Interestingly we also learnt about the temperature at which we should brew our teas at. I’m sure like me you know to not ‘burn the beans’ with coffee, but with tea I’ve always just thrown 100c at it and hoped for the best. This is not the way! White, Green and Oolong actually need brewing at 80c, so either make sure your kettle is cooled for 3 mins post boil or put some cold water in the cup first! This is because only fermented and herbal teas should be brewed at 100c, everything else prefers a gentler temperature.
I also asked about water hardness on brewing time and temperature as in Hull we live in a very hard water area, so seeing ‘scum’ and segments of limescale in your cuppa is unfortunately a common sign. Teapigs advised that we don’t need to brew differently, but we should filter our water! So if you have a filter, filter your water and then put it into the kettle.
And a final fun fact for you… try your favourite brew in a red mug – it’s scientifically proven that you’ll think it tastes better!
The quick takeaways:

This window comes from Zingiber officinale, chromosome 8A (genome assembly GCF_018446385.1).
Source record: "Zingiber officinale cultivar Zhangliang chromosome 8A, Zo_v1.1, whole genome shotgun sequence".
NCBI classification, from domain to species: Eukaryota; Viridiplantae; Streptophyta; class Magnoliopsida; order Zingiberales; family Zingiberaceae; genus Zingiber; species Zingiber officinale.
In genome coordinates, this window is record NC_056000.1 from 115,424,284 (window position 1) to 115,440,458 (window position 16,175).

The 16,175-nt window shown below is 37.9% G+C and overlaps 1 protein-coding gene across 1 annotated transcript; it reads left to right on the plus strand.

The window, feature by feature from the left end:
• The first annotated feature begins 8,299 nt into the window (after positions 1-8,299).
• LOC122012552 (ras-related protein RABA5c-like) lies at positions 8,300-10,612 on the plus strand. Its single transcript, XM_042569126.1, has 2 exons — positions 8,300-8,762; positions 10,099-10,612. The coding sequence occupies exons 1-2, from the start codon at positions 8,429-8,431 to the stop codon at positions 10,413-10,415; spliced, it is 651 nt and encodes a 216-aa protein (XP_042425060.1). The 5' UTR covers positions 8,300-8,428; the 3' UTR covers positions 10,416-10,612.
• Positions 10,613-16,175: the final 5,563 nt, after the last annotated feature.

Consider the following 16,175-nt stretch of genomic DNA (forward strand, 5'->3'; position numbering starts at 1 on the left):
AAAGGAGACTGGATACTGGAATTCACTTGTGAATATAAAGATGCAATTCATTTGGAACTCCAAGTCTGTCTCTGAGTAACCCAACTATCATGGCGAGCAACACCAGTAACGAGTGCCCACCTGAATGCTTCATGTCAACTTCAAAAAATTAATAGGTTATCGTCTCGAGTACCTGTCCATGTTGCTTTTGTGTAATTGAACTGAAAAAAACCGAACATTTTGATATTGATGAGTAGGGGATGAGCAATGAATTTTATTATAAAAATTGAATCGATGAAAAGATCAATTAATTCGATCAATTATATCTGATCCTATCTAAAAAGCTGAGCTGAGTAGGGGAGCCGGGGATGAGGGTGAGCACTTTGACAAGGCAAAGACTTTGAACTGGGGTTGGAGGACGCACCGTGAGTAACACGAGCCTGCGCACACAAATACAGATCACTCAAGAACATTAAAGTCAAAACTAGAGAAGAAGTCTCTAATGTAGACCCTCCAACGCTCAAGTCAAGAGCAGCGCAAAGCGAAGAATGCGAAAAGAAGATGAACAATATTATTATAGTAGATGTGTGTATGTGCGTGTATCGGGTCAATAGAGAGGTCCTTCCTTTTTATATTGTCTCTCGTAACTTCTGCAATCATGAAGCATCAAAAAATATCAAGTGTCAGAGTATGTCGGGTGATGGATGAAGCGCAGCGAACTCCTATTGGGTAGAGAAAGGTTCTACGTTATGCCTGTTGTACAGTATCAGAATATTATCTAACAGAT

- Always draw fresh water for the amount you need, never reboil
- Filter your water first if you live in a hard water area
- Always brew for 3 minutes
- White, Oolong and Green Tea should be brewed at 80c
- Black and Herbal Tea always brew at 100c
So what changes have I made since Tea School? Well, I drink tea in a mug we have with a red stripe (on the lookout for a red mug!), I insist on brewing for 3 minutes and I do so at the right temperature. I’m yet to buy a water filter (there’s not yet space in the fridge for a filter) and I’m 100% going to buy teapigs Rooibos, its absolutely incredible! It’s also caffeine free and great for post workout muscle recovery, so as a novice weight lifter this will be perfect for me once the gym reopens.
What was super lovely is my ticket for admission went straight towards some of the ethical and charity work that Teapigs provide in Rwanda, which was a fantastic surprise.
Finally, I can confidently say that I was indeed over estimating my previous abilities to make tea – I think my colleagues will be very happy to have me back in the office with my new tea making skills when the time comes!
I even have a certificate to say so.
Dates available throughout July at time of publishing
Be warned and have plenty of washing up liquid at home, this is the post tea school carnage!
I’ll see you back here next week for my next book review, but as always you can catch up with me daily on instagram @papyrusandpeppermint or on Facebook with the same name.
Until the next chapter,
3 Comments Add yours
Sounds like an amazing experience
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It really was :)!